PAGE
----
In addition to the expanded and better-equipped bomb squad, the police have recently added a major-crimes unit, a crime-scene investigation force and a national emergency-response team. The last is being formed to combat terrorism and wide-scale civil unrest.”

As we know, life in Iraq -- good news Iraq, the Iraq covered by patriots like Glenn Reynolds -- achieved a quality rarely seen outside the Garden of Eden. This was all due to the superpowers of the Rebel in Chief himself. However, there were a few flies in the ointment. There’s a story in today’s Washington Post about the Parsons special, the very building in which Rumsfeld gave his heartwarming talk. Apparently, to use a Rumsfeldian expression, the policemen are in deep doo doo:

“As top U.S. military commanders declared 2006 "the year of the police," in an acknowledgment of their critical role in allowing for any withdrawal of American troops, officials highlighted the Baghdad Police College as one of their success stories.

"This facility has definitely been a top priority," Lt. Col. Joel Holtrop of the Corps of Engineers' Gulf Region Division Project and Contracting Office said in a July news release. "It's a very exciting time as the cadets move into the new structures."

Complaints about the new facilities, however, began pouring in two weeks after the recruits arrived at the end of May, a Corps of Engineers official said.

The most serious problem was substandard plumbing that caused waste from toilets on the second and third floors to cascade throughout the building. A light fixture in one room stopped working because it was filled with urine and fecal matter. The waste threatened the integrity of load-bearing slabs, federal investigators concluded.”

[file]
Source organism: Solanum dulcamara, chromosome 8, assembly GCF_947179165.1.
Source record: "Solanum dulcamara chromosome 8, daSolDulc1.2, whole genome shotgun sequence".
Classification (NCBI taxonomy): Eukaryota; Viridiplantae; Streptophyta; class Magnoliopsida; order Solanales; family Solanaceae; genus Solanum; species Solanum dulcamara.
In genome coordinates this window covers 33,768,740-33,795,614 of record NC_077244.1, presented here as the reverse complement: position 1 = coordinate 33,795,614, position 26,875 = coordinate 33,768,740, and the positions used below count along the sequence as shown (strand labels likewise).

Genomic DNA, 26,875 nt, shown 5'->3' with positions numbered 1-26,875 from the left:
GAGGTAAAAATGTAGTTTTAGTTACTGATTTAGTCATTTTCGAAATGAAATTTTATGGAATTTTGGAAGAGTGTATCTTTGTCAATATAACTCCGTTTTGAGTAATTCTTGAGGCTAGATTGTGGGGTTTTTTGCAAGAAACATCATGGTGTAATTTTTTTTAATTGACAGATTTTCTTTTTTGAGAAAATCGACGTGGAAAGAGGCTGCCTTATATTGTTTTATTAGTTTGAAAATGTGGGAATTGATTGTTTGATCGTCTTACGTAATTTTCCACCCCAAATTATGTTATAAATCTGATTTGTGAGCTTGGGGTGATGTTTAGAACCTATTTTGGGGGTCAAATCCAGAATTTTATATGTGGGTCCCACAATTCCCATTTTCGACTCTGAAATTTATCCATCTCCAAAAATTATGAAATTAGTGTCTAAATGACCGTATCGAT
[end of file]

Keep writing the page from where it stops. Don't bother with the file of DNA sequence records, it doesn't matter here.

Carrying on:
Ah, and that is not all. Parsons management should be mighty proud of their stock options this year – they cut costs to the bone:

“Phillip A. Galeoto, director of the Baghdad Police College, wrote an Aug. 16 memo that catalogued at least 20 problems: shower and bathroom fixtures that leaked from the first day of occupancy, concrete and tile floors that heaved more than two inches off the ground, water rushing down hallways and stairwells because of improper slopes or drains in bathrooms, classroom buildings with foundation problems that caused structures to sink.

Galeoto noted that one entire building and five floors in others had to be shuttered for repairs, limiting the capacity of the college by up to 800 recruits. His memo, too, pointed out that the urine and feces flowed throughout the building and, sometimes, onto occupants of the barracks.”

The American people, as the Sec of War said, appreciate the, well, heck of a job the Pentagon’s contractors have done for the police who Americans are training to get blown up in the streets of Baghdad.

“The Parsons contract, which eventually totaled at least $75 million, was terminated May 31 "due to cost overruns, schedule slippage, and sub-standard quality," according to a Sept. 4 internal military memo. But rather than fire the Pasadena, Calif.-based company for cause, the contract was halted for "the government's convenience."

Col. Michael Herman -- deputy commander of the Gulf Region Division of the Corps of Engineers, which was supposed to oversee the project -- said the Iraqi subcontractors hired by Parsons were being forced to fix the building problems as part of their warranty work, at no cost to taxpayers. He said four of the eight barracks have been repaired.

The U.S. military initially agreed to take a Washington Post reporter on a tour of the facility Wednesday to examine the construction issues, but the trip was postponed Tuesday night. Federal investigators who visited the academy last week, though, expressed concerns about the structural integrity of the buildings and worries that fecal residue could cause a typhoid outbreak or other health crisis.”

Iraq – overthrowing a tyrant, instituting a rain of shit. Literally. Is it any wonder that America is so popular in the Middle East?